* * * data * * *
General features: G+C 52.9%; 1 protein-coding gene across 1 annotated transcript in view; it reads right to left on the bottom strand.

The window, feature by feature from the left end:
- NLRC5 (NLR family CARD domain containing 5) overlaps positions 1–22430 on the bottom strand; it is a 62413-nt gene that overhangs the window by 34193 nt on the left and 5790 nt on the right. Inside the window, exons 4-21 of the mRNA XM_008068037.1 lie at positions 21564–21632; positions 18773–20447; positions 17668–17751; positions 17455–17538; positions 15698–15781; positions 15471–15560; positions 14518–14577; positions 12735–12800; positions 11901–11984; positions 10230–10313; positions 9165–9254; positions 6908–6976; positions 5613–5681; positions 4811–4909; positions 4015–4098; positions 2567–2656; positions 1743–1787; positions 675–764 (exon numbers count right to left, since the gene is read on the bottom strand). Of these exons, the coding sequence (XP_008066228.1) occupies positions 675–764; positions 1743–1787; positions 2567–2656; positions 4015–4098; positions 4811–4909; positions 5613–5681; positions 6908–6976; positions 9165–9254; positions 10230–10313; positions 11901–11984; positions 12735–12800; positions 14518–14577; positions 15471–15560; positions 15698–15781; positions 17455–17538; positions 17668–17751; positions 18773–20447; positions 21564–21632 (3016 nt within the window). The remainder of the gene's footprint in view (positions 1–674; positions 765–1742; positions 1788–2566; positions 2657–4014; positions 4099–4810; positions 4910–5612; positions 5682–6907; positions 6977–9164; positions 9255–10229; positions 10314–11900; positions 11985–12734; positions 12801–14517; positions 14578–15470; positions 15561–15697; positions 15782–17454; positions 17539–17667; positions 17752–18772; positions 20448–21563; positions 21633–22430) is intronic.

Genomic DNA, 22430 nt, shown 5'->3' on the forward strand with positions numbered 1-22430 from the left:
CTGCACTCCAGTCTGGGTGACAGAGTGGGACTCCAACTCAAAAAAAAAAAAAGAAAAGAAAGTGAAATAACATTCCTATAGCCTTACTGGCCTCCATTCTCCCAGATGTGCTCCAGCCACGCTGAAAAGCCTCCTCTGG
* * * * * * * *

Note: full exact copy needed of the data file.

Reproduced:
General features: G+C 52.9%; 1 protein-coding gene across 1 annotated transcript in view; it reads right to left on the bottom strand.

The window, feature by feature from the left end:
- NLRC5 (NLR family CARD domain containing 5) overlaps positions 1–22430 on the bottom strand; it is a 62413-nt gene that overhangs the window by 34193 nt on the left and 5790 nt on the right. Inside the window, exons 4-21 of the mRNA XM_008068037.1 lie at positions 21564–21632; positions 18773–20447; positions 17668–17751; positions 17455–17538; positions 15698–15781; positions 15471–15560; positions 14518–14577; positions 12735–12800; positions 11901–11984; positions 10230–10313; positions 9165–9254; positions 6908–6976; positions 5613–5681; positions 4811–4909; positions 4015–4098; positions 2567–2656; positions 1743–1787; positions 675–764 (exon numbers count right to left, since the gene is read on the bottom strand). Of these exons, the coding sequence (XP_008066228.1) occupies positions 675–764; positions 1743–1787; positions 2567–2656; positions 4015–4098; positions 4811–4909; positions 5613–5681; positions 6908–6976; positions 9165–9254; positions 10230–10313; positions 11901–11984; positions 12735–12800; positions 14518–14577; positions 15471–15560; positions 15698–15781; positions 17455–17538; positions 17668–17751; positions 18773–20447; positions 21564–21632 (3016 nt within the window). The remainder of the gene's footprint in view (positions 1–674; positions 765–1742; positions 1788–2566; positions 2657–4014; positions 4099–4810; positions 4910–5612; positions 5682–6907; positions 6977–9164; positions 9255–10229; positions 10314–11900; positions 11985–12734; positions 12801–14517; positions 14578–15470; positions 15561–15697; positions 15782–17454; positions 17539–17667; positions 17752–18772; positions 20448–21563; positions 21633–22430) is intronic.

Genomic DNA, 22430 nt, shown 5'->3' on the forward strand with positions numbered 1-22430 from the left:
CTGCACTCCAGTCTGGGTGACAGAGTGGGACTCCAACTCAAAAAAAAAAAAAGAAAAGAAAGTGAAATAACATTCCTATAGCCTTACTGGCCTCCATTCTCCCAGATGTGCTCCAGCCACGCTGAAAAGCCTCCTCTGG